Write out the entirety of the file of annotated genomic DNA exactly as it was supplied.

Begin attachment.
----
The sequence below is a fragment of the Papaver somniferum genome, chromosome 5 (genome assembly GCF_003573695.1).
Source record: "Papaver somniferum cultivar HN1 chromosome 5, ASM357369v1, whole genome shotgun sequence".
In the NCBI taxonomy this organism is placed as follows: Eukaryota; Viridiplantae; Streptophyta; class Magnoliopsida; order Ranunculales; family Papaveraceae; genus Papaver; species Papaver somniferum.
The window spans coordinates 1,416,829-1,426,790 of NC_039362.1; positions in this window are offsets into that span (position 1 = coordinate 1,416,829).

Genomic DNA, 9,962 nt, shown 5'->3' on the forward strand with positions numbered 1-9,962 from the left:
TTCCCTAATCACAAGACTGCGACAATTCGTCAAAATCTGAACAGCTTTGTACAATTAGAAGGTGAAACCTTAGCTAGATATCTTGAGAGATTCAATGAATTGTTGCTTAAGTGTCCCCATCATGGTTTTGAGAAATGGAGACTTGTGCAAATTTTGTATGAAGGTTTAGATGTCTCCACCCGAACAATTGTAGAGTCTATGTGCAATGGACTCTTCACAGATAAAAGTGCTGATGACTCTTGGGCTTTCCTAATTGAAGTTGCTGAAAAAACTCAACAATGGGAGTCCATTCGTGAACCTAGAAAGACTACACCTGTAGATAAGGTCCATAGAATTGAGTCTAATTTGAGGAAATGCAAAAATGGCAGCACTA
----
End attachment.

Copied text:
The sequence below is a fragment of the Papaver somniferum genome, chromosome 5 (genome assembly GCF_003573695.1).
Source record: "Papaver somniferum cultivar HN1 chromosome 5, ASM357369v1, whole genome shotgun sequence".
In the NCBI taxonomy this organism is placed as follows: Eukaryota; Viridiplantae; Streptophyta; class Magnoliopsida; order Ranunculales; family Papaveraceae; genus Papaver; species Papaver somniferum.
The window spans coordinates 1,416,829-1,426,790 of NC_039362.1; positions in this window are offsets into that span (position 1 = coordinate 1,416,829).

Genomic DNA, 9,962 nt, shown 5'->3' on the forward strand with positions numbered 1-9,962 from the left:
TTCCCTAATCACAAGACTGCGACAATTCGTCAAAATCTGAACAGCTTTGTACAATTAGAAGGTGAAACCTTAGCTAGATATCTTGAGAGATTCAATGAATTGTTGCTTAAGTGTCCCCATCATGGTTTTGAGAAATGGAGACTTGTGCAAATTTTGTATGAAGGTTTAGATGTCTCCACCCGAACAATTGTAGAGTCTATGTGCAATGGACTCTTCACAGATAAAAGTGCTGATGACTCTTGGGCTTTCCTAATTGAAGTTGCTGAAAAAACTCAACAATGGGAGTCCATTCGTGAACCTAGAAAGACTACACCTGTAGATAAGGTCCATAGAATTGAGTCTAATTTGAGGAAATGCAAAAATGGCAGCACTA